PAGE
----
Golden Age of Indiana Literature
The Golden Age of Indiana Literature is a period between 1880 and 1920, when many nationally and internationally acclaimed literary works were created by natives of the state of Indiana. During this time, many of the United States' most popular authors came from Indiana. Maurice Thompson, George Ade, Booth Tarkington, Theodore Dreiser, Edward Eggleston, Frank McKinney Hubbard, George Barr McCutcheon, Meredith Nicholson, and Gene Stratton Porter, Lew Wallace, and James Whitcomb Riley, were foremost among the Hoosier authors. Wallace's Ben Hur: A Tale of Christ became the best selling book of the century, and Riley became the most prominent poet of the age, writing poems that included "Little Orphant Annie". Thompson, Ade, and Tarkingon each authored several best selling novels, including Gentlemen from Indiana, Alice of Old Vincennes, and The Hoosiers. Dreiser, an open communist, lived the longest out of the group and wrote many works of non-fiction focusing on topics of importance to society. He was unique among the group in that he was greatly disliked by citizens of his own state.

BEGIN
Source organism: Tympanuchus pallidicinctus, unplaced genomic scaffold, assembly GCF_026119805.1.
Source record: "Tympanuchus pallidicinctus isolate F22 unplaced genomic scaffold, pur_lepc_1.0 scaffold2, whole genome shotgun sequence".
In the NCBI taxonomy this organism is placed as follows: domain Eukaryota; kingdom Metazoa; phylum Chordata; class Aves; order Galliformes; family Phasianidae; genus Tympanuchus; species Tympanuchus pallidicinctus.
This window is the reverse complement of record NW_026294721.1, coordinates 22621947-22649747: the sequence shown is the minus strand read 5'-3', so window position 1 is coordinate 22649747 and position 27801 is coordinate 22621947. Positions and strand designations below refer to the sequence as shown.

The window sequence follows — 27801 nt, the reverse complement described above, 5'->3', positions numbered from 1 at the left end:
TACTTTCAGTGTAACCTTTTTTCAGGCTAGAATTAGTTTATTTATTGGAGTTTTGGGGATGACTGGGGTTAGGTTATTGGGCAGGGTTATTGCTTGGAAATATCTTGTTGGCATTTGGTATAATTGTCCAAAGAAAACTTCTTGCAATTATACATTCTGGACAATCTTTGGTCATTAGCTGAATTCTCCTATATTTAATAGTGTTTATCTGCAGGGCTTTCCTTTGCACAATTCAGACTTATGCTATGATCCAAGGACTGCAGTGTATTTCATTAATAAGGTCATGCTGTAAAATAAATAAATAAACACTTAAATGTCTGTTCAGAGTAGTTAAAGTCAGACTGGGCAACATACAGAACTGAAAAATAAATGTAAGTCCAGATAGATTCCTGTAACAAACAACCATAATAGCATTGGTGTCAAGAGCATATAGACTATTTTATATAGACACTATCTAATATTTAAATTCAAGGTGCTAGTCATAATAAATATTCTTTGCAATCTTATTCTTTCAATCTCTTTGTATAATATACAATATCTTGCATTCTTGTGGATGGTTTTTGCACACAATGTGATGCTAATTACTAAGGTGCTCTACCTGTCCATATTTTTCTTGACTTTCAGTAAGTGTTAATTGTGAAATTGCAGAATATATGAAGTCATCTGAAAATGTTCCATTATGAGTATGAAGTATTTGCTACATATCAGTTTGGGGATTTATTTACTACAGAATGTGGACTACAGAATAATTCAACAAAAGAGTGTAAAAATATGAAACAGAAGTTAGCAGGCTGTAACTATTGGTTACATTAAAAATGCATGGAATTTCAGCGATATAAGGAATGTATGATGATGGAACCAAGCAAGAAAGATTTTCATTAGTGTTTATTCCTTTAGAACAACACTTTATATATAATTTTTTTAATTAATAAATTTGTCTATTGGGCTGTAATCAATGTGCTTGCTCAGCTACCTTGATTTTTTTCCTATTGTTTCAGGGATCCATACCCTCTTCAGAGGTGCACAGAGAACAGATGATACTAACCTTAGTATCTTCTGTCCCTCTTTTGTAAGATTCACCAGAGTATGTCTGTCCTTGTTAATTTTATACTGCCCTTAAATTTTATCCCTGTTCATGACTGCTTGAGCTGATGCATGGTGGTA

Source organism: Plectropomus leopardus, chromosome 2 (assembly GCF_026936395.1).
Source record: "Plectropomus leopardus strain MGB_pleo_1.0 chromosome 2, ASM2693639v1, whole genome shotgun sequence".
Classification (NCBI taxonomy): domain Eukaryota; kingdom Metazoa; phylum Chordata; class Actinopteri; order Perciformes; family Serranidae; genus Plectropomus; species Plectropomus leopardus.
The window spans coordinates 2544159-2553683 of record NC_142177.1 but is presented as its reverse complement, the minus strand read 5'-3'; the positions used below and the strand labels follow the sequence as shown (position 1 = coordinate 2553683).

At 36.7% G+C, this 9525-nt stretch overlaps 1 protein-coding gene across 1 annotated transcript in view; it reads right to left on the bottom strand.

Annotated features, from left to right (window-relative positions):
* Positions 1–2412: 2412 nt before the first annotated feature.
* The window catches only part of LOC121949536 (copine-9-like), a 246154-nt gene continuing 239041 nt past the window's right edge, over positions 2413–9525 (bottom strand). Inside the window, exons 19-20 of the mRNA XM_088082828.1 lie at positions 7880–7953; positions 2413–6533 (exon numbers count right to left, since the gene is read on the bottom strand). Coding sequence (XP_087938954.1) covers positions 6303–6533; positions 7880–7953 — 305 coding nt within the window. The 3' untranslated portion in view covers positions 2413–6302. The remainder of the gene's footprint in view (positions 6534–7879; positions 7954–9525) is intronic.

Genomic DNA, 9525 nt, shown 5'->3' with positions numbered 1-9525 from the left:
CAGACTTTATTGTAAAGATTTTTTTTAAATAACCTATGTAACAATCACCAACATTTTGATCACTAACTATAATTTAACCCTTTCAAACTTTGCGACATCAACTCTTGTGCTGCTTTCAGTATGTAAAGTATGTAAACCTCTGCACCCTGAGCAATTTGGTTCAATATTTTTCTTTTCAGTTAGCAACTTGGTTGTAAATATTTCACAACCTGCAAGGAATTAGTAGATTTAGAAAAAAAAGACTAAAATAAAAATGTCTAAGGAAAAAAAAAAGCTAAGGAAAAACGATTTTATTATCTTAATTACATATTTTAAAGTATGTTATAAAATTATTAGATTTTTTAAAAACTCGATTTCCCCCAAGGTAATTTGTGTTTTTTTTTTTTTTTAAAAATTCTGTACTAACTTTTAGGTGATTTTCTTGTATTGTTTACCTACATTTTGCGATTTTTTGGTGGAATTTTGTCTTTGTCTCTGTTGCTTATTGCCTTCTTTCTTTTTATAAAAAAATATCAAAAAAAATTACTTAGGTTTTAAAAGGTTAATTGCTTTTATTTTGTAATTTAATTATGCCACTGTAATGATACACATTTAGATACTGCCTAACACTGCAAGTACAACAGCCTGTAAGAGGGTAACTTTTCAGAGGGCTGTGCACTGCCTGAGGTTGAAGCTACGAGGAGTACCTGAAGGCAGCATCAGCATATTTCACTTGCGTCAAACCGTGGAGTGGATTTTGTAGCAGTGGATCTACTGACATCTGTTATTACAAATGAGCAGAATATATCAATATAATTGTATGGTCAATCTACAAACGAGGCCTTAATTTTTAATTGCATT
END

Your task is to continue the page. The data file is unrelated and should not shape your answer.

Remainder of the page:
The period corresponded to growth in other cultural areas including the creation of the Hoosier Group of landscape painters, and prominence of Indiana music composers like Paul Dresser. During the decades of the age, Indiana ranked second among states in the production of best selling books.